Fluorochrome-Functionalized Nanoparticles for Imaging DNA in Biological Systems
journal contributionposted on 19.02.2016, 16:05 by Hoonsung Cho, David Alcantara, Hushan Yuan, Rahul A. Sheth, Howard H. Chen, Peng Huang, Sean B. Andersson, David E. Sosnovik, Umar Mahmood, Lee Josephson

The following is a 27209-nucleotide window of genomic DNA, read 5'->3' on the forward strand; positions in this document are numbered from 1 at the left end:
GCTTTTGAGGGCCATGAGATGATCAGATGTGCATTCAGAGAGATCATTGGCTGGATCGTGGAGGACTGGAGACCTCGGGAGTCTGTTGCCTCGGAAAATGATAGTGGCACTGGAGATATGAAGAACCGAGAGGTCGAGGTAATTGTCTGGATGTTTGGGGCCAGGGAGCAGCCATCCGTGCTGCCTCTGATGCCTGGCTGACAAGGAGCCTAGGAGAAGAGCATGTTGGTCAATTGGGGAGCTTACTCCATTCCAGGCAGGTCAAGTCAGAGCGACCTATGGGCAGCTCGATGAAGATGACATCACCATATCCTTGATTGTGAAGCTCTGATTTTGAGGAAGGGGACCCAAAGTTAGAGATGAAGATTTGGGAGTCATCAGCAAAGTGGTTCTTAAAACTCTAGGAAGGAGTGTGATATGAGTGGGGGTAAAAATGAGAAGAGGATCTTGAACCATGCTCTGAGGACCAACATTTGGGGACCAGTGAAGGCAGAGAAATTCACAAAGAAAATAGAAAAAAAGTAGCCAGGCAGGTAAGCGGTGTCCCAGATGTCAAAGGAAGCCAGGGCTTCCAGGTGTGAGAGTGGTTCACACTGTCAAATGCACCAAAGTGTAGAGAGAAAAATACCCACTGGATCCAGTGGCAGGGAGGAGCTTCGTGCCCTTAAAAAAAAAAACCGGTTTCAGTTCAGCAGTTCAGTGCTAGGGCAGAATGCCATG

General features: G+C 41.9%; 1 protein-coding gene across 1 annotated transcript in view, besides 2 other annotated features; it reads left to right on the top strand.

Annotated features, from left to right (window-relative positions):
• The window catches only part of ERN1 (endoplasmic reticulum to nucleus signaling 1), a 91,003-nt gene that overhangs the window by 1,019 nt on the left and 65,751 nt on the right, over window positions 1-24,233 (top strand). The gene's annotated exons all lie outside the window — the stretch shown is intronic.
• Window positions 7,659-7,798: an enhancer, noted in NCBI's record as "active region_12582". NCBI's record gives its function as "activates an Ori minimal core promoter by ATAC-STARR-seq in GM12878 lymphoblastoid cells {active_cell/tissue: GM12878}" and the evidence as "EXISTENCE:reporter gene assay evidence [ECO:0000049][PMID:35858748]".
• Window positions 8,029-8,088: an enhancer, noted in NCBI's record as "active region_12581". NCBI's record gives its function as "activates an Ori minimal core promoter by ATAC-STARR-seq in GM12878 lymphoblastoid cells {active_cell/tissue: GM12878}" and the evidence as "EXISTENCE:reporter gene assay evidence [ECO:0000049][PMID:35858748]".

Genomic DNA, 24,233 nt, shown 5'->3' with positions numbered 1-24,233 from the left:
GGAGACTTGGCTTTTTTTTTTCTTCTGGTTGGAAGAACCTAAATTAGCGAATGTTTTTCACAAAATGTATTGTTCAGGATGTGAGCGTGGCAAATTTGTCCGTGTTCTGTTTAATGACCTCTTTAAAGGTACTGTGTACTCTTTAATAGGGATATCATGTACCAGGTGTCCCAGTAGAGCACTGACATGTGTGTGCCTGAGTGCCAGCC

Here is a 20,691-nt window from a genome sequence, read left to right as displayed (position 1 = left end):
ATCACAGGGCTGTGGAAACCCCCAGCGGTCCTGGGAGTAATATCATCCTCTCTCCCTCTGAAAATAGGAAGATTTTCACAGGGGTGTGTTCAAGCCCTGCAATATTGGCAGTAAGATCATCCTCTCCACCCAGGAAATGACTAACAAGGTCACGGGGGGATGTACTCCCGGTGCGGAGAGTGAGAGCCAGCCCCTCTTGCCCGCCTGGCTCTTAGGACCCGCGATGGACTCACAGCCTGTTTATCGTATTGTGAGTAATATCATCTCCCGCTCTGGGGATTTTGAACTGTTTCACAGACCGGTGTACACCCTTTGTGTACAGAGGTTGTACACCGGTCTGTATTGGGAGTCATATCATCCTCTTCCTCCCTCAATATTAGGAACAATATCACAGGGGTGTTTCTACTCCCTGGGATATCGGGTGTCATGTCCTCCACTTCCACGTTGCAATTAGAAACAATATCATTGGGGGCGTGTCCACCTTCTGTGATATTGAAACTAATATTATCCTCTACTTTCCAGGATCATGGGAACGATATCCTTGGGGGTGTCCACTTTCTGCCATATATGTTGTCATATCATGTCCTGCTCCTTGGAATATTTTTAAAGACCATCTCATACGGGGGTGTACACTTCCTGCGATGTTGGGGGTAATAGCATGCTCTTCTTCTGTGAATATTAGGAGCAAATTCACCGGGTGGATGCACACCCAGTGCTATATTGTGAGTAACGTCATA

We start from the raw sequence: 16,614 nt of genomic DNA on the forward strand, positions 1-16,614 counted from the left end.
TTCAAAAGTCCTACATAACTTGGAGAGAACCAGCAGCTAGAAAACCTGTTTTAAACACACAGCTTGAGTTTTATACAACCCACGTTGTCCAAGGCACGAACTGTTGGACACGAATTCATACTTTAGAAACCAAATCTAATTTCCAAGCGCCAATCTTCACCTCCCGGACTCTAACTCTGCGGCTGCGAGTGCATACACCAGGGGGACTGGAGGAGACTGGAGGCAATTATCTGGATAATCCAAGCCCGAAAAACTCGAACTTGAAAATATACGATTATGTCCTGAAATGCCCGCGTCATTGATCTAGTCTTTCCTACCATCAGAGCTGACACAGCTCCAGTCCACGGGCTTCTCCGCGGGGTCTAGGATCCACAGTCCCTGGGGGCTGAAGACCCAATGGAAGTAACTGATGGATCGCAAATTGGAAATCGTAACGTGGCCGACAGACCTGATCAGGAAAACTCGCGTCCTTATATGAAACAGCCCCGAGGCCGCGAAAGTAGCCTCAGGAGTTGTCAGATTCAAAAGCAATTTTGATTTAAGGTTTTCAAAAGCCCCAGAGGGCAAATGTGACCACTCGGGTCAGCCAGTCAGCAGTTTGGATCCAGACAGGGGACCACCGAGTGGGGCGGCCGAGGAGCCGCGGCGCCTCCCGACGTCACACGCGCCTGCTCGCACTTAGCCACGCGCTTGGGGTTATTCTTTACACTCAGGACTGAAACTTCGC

Attaching DNA binding fluorochromes to nanoparticles (NPs) provides a way of obtaining NPs that bind to DNA through fluorochrome mediated interactions. To obtain a nanoparticle (NP) that bound to the DNA in biological systems, we attached the DNA binding fluorochrome, TO-PRO 1 (TO), to the surface of the Feraheme (FH) NP, to obtain a fluorochrome-functionalized NP denoted TO-FH. When reacted with DNA in vitro, TO-FH formed microaggregates that were characterized by fluorescence, light scattering, and T2 changes. The formation of DNA/TO-FH microaggregates was also characterized by AFM, with microaggregates exhibiting a median size of 200 nm, and consisting of DNA and multiple TO-FH NPs whose individual diameters were only 25–35 nm. TO-FH failed to bind normal cells in culture, but treatment with chemotherapeutic agents or detergents yielded necrotic cells that bound TO-FH and vital fluorochromes similarly. The uptake of TO-FH by HT-29 xenografts (treated with 5-FU and oxaliplatin) was evident by surface fluorescence and MRI. Attaching multiple DNA binding fluorochromes to magnetic nanoparticles provides a way of generating DNA binding NPs that can be used to detect DNA detection by microaggregate formation in vitro, for imaging the DNA of necrotic cells in culture, and for imaging the DNA of a tumor treated with a chemotherapeutic agent. Fluorochrome functionalized NPs are a multimodal (magnetic and fluorescent), highly multivalent (n ≈ 10 fluorochromes/NP) nanomaterials useful for imaging the DNA of biological systems.